Whether you want to bike down the face of a volcano, trek out to isolated indigenous villages, paddle down rivers or marvel at the monkeys, tortoises and blue-footed boobies of this remarkably diverse ecosystem, this guide will help you plan your perfect trip to one of South America’s top adventure destinations.
Ecuador at a glance
Currency: US Dollar
Transport: Super cheap (about $1 per hour on buses)
Visas: Visitors from most countries don’t need a visa for stays less than 90 days
Seasons: High season is June-September
Daily budget: $30 (budget backpacker), $30-$80 (mid-range independent explorer), $100 and higher (high roller and anybody that wants to go to the Galapagos)
Itineraries for every adventurer
This two-week itinerary takes you to Ecuador’s top sights. Nearly every journey begins in the country’s sophisticated capital, Quito. Spend at least two days acclimatizing to the altitude (2850m), checking out the colonial churches and hopping over to Otavalo, just north of the city, for the country’s best crafts market. Next, head south for an overnight stay in one of the gorgeously restored haciendas just outside of Cotopaxi National Park. Take a day to tour through the park to see wild horses and migrating birds before you head south again for two nights in Cuenca, a gorgeous colonial city with cobblestone streets, arts, markets and excellent food.
From Cuenca, you can either head back by road to Quito, stopping for a few days of tropical relaxation, mountain biking and rafting in the busy backpacker center of Baños, or head straight to the Galapagos Islands for a four-day island-hopping, wildlife-watching cruise. Many choose to end their adventure here, missing out on a trip down to the Amazon Basin. Why not tack on four days to explore the jungle lodges outside of Coca on the Río Napo?
Ecuador has a remarkable cultural tapestry. It’s a diverse country with over a dozen distinct ethnic groups and some 20 unique languages. In the highlands, you won’t want to miss the small Kichwa villages found on the Quilotoa Loop. Along the way, you’ll get the chance to descend to a crater lake that local legend says has no bottom, meet artists who have propelled naïve art to international levels in Tigua or just get lost on ancient trails as you hike and bike from village to village. There are numerous crafts markets along the way, where you can sample delectable Andean street fare like cuy (guinea pig), and buy local artisan goods, textiles and more.
In the Amazon Basin, you can see wildlife, paddle rivers and learn about the unique cultures of isolated indigenous tribes like the Huaorani and Shuar, while along the North Coast, you’ll find large groups of Afro-Ecuadorians. Largely marginalized by mainstream society, Afro-Ecuadorians serve up delectable seafood dishes, like coconut seafood stew, and make amazing chocolate.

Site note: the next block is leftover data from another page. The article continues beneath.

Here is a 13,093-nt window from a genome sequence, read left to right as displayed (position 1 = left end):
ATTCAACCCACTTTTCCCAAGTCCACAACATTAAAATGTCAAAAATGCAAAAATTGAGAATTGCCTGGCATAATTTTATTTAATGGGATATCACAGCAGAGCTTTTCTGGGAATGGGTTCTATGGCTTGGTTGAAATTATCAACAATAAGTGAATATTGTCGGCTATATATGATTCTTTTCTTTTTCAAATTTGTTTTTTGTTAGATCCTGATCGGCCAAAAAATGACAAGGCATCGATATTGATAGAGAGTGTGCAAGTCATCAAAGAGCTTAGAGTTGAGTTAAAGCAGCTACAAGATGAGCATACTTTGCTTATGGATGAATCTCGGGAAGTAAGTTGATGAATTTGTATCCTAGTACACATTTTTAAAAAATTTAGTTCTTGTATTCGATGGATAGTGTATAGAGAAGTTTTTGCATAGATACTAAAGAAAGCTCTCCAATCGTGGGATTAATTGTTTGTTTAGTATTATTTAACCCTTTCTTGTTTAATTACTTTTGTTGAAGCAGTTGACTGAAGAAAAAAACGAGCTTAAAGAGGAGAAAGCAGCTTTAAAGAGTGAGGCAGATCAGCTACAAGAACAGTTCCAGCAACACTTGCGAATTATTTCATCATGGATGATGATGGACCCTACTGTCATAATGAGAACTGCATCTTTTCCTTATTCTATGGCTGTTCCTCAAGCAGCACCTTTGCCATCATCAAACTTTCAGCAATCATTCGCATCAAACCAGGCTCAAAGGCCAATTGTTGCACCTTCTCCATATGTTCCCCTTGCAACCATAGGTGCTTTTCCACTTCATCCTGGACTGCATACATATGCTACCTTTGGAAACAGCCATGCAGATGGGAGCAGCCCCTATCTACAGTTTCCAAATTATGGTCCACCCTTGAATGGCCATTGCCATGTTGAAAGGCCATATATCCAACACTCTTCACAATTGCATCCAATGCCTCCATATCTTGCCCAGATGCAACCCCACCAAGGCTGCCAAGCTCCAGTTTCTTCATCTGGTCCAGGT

In the big cities of Quito, Cuenca and Guayaquil, culture is alive. Not only will you wander through the remnants of colonial times in the remarkable churches, walkways and arcaded plazas, but you’ll also find world-class modern art, chart-topping museums (that are mostly free!), suped-up nightclubs and rocking music scenes. There’s also a unique festival going on in this highly religious country nearly every week of the year. Top festivals include Carnaval in February, Semana Santa in March, Inti Raymi in June, Mamá Negra in September and Fiestas de Quito in December.
Ecuador offers up a truckload of adrenaline-soaked activities that will get your heart pumping and take you to the edge. Topping it all off is a summit of one of the nation’s towering glacier-draped volcanoes. Cotopaxi is a top pick for most, while Chimborazo takes you above the 6000m mark for bragging rights with your fellow andinistas.
Outside the season, you can still fill your need for white water with a rafting adventure down any of the country’s Class III and IV rivers. Tena is your top pick, but there are big runs near Macas, Río Blanco, El Chaco and Baños.
For two-pedaled adventures on terra firma, there’s sick mountain biking down the flanks of Chimborazo and Cotopaxi, plus a dusty-bottom ride from the edge of the Andes to the Amazon on the Ruta de Las Cascadas, a 61km ride that takes you past a dozen waterfalls as you descend from Baños to Puyo.
It seems that everywhere there’s a zip line (ask to go headfirst, Superman-style with arms outstretched), a bridge to jump (or swing from in a local derivation of bungee jumping known as puenteing), or a mountain to climb. For wildlife watching, you have world-class birding in places like Mindo, Amazonian jungle romps for glimpses of monkeys, toucans, river dolphins and caimans along the Río Napo, staggering biodiversity in far-out parks like Parque Nacional Podocarpus and, of course, journeys through the place that revealed The Origin of the Species, the Galapagos Islands.
What to bring
There are a few things you won’t want to forget:
- Vaccinations (for visits to the Amazon)
- Insect repellent
- Travel insurance
- Clothes: hat, warm sweater or jacket, water and windproof jacket, shorts, swimsuits, light long sleeve shirt and trousers
- Ear plugs
- Utility knife